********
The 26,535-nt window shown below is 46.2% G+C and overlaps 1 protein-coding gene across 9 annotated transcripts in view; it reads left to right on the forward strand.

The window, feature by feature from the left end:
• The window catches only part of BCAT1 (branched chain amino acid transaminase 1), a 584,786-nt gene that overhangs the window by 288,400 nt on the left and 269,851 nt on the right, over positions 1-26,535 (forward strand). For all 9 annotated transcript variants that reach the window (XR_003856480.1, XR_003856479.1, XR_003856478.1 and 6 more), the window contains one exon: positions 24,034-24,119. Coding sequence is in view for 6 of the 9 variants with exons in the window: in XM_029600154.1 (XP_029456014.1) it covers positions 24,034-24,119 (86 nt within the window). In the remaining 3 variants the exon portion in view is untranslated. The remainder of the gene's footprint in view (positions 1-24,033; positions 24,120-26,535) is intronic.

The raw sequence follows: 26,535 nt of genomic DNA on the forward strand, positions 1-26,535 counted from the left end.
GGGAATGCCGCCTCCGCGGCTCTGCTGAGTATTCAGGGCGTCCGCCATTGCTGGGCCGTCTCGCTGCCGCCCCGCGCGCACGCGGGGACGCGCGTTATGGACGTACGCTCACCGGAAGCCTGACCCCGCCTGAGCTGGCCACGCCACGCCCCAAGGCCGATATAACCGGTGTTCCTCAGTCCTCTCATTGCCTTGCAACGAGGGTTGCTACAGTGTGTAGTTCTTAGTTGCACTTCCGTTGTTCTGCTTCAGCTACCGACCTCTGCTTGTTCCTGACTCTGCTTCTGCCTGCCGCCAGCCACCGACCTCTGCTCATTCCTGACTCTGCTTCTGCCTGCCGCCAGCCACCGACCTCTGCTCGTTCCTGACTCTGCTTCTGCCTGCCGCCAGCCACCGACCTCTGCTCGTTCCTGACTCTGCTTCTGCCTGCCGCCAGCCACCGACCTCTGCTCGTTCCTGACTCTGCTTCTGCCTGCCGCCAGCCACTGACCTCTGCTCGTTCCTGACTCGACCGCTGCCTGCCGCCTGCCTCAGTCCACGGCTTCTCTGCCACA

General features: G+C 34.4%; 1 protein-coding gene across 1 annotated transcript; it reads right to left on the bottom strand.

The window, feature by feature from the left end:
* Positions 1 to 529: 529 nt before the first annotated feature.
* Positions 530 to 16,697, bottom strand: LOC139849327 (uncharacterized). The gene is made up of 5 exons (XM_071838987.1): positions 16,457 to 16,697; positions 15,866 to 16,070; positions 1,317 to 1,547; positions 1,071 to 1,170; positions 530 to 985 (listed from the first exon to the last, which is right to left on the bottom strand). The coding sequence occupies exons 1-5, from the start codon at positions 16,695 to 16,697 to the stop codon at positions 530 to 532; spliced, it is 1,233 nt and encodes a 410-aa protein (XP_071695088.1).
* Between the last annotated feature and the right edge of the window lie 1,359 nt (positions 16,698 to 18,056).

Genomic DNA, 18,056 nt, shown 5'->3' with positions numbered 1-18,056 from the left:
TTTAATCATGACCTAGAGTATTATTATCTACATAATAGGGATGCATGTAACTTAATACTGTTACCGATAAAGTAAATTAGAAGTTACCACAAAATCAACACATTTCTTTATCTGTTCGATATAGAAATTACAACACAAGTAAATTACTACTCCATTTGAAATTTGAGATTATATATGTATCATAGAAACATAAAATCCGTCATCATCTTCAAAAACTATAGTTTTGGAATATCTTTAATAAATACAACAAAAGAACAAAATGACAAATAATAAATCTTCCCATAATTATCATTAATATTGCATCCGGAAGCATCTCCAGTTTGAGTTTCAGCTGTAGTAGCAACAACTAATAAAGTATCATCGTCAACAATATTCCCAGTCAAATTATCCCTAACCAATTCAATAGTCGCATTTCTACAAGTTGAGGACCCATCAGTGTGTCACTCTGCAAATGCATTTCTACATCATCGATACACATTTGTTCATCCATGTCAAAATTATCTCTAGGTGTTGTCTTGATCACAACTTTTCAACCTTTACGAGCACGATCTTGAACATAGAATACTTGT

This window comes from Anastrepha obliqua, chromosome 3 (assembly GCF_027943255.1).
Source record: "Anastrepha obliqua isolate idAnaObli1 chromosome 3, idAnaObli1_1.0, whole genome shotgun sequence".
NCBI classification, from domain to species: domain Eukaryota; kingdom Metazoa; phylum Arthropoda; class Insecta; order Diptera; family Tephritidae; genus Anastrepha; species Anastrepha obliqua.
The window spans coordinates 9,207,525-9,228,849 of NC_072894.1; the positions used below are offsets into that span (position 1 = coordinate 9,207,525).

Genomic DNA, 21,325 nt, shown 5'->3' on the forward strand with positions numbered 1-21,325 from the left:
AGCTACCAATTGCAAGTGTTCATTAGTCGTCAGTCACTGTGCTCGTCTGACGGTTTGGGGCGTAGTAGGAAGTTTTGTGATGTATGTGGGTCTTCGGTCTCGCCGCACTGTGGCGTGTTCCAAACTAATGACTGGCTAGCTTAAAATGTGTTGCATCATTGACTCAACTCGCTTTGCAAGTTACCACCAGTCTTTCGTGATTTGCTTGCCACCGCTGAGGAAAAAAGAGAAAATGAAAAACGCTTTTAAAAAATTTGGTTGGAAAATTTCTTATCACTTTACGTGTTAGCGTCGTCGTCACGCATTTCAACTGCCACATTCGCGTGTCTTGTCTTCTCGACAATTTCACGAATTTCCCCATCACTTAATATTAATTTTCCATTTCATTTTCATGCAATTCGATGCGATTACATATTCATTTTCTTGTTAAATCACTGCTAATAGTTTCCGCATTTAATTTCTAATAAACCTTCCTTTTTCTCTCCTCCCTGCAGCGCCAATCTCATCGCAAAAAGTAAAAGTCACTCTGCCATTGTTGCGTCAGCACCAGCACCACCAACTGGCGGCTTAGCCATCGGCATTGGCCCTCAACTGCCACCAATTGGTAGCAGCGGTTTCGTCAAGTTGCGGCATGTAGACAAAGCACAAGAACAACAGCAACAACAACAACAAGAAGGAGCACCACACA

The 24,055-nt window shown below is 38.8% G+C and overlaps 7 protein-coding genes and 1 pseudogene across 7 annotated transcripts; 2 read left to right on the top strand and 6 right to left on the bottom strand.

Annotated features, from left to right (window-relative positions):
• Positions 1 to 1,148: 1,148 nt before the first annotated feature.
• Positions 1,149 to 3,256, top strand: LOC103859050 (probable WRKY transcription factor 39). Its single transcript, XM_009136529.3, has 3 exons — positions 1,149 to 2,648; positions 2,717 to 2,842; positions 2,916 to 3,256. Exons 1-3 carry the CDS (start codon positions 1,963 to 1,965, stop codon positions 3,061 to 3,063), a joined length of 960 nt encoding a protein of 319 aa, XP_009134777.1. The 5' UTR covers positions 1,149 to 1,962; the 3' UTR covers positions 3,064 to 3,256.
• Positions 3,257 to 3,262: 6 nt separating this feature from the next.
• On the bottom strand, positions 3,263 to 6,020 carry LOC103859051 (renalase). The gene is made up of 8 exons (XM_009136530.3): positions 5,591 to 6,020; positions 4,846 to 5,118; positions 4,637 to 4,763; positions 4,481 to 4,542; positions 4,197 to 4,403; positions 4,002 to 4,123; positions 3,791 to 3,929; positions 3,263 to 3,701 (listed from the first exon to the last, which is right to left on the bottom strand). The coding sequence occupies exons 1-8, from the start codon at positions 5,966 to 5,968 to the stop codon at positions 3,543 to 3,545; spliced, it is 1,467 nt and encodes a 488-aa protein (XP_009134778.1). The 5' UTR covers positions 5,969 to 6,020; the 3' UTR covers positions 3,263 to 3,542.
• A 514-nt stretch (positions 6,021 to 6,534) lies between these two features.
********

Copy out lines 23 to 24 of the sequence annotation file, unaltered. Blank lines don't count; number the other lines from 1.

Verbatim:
• Positions 3,257 to 3,262: 6 nt separating this feature from the next.
• On the bottom strand, positions 3,263 to 6,020 carry LOC103859051 (renalase). The gene is made up of 8 exons (XM_009136530.3): positions 5,591 to 6,020; positions 4,846 to 5,118; positions 4,637 to 4,763; positions 4,481 to 4,542; positions 4,197 to 4,403; positions 4,002 to 4,123; positions 3,791 to 3,929; positions 3,263 to 3,701 (listed from the first exon to the last, which is right to left on the bottom strand). The coding sequence occupies exons 1-8, from the start codon at positions 5,966 to 5,968 to the stop codon at positions 3,543 to 3,545; spliced, it is 1,467 nt and encodes a 488-aa protein (XP_009134778.1). The 5' UTR covers positions 5,969 to 6,020; the 3' UTR covers positions 3,263 to 3,542.